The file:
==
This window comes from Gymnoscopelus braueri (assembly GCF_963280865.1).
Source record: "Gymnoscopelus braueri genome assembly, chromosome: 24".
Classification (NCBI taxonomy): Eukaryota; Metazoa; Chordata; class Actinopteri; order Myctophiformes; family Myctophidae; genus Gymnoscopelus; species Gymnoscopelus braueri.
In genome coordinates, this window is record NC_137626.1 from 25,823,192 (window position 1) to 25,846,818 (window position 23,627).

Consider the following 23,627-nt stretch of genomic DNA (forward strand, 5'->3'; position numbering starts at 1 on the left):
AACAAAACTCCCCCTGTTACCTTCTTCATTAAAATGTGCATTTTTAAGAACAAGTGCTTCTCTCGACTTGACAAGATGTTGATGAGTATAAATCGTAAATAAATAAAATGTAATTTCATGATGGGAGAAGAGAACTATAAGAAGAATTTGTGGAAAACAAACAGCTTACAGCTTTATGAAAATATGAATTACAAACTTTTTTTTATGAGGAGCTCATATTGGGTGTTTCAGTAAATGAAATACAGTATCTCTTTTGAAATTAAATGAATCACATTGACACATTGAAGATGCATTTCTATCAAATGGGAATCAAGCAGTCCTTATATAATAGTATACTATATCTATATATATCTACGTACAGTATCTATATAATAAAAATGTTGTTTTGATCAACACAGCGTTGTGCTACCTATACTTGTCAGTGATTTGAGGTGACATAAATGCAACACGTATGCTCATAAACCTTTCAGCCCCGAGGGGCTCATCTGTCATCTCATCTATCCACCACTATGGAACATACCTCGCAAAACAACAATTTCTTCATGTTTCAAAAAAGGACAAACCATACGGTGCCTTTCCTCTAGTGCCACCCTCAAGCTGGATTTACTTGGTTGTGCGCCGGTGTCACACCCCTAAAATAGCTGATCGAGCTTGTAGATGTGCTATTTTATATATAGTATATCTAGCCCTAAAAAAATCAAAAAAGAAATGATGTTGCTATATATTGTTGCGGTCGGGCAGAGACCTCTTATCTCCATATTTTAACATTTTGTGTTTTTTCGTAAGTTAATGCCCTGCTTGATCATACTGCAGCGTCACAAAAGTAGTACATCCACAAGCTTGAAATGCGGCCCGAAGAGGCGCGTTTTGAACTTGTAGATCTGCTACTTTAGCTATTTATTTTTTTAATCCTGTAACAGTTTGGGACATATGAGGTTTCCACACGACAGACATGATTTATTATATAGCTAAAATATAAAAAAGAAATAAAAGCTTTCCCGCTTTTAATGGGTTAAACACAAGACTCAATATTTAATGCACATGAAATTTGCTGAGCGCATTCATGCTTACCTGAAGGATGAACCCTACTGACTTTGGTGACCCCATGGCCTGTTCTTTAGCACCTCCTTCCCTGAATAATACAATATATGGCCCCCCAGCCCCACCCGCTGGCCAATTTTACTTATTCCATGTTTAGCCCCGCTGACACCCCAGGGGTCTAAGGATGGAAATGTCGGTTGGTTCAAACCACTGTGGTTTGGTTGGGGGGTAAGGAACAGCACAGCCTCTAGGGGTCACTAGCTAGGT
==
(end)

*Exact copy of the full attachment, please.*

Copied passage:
This window comes from Gymnoscopelus braueri (assembly GCF_963280865.1).
Source record: "Gymnoscopelus braueri genome assembly, chromosome: 24".
Classification (NCBI taxonomy): Eukaryota; Metazoa; Chordata; class Actinopteri; order Myctophiformes; family Myctophidae; genus Gymnoscopelus; species Gymnoscopelus braueri.
In genome coordinates, this window is record NC_137626.1 from 25,823,192 (window position 1) to 25,846,818 (window position 23,627).

Consider the following 23,627-nt stretch of genomic DNA (forward strand, 5'->3'; position numbering starts at 1 on the left):
AACAAAACTCCCCCTGTTACCTTCTTCATTAAAATGTGCATTTTTAAGAACAAGTGCTTCTCTCGACTTGACAAGATGTTGATGAGTATAAATCGTAAATAAATAAAATGTAATTTCATGATGGGAGAAGAGAACTATAAGAAGAATTTGTGGAAAACAAACAGCTTACAGCTTTATGAAAATATGAATTACAAACTTTTTTTTATGAGGAGCTCATATTGGGTGTTTCAGTAAATGAAATACAGTATCTCTTTTGAAATTAAATGAATCACATTGACACATTGAAGATGCATTTCTATCAAATGGGAATCAAGCAGTCCTTATATAATAGTATACTATATCTATATATATCTACGTACAGTATCTATATAATAAAAATGTTGTTTTGATCAACACAGCGTTGTGCTACCTATACTTGTCAGTGATTTGAGGTGACATAAATGCAACACGTATGCTCATAAACCTTTCAGCCCCGAGGGGCTCATCTGTCATCTCATCTATCCACCACTATGGAACATACCTCGCAAAACAACAATTTCTTCATGTTTCAAAAAAGGACAAACCATACGGTGCCTTTCCTCTAGTGCCACCCTCAAGCTGGATTTACTTGGTTGTGCGCCGGTGTCACACCCCTAAAATAGCTGATCGAGCTTGTAGATGTGCTATTTTATATATAGTATATCTAGCCCTAAAAAAATCAAAAAAGAAATGATGTTGCTATATATTGTTGCGGTCGGGCAGAGACCTCTTATCTCCATATTTTAACATTTTGTGTTTTTTCGTAAGTTAATGCCCTGCTTGATCATACTGCAGCGTCACAAAAGTAGTACATCCACAAGCTTGAAATGCGGCCCGAAGAGGCGCGTTTTGAACTTGTAGATCTGCTACTTTAGCTATTTATTTTTTTAATCCTGTAACAGTTTGGGACATATGAGGTTTCCACACGACAGACATGATTTATTATATAGCTAAAATATAAAAAAGAAATAAAAGCTTTCCCGCTTTTAATGGGTTAAACACAAGACTCAATATTTAATGCACATGAAATTTGCTGAGCGCATTCATGCTTACCTGAAGGATGAACCCTACTGACTTTGGTGACCCCATGGCCTGTTCTTTAGCACCTCCTTCCCTGAATAATACAATATATGGCCCCCCAGCCCCACCCGCTGGCCAATTTTACTTATTCCATGTTTAGCCCCGCTGACACCCCAGGGGTCTAAGGATGGAAATGTCGGTTGGTTCAAACCACTGTGGTTTGGTTGGGGGGTAAGGAACAGCACAGCCTCTAGGGGTCACTAGCTAGGT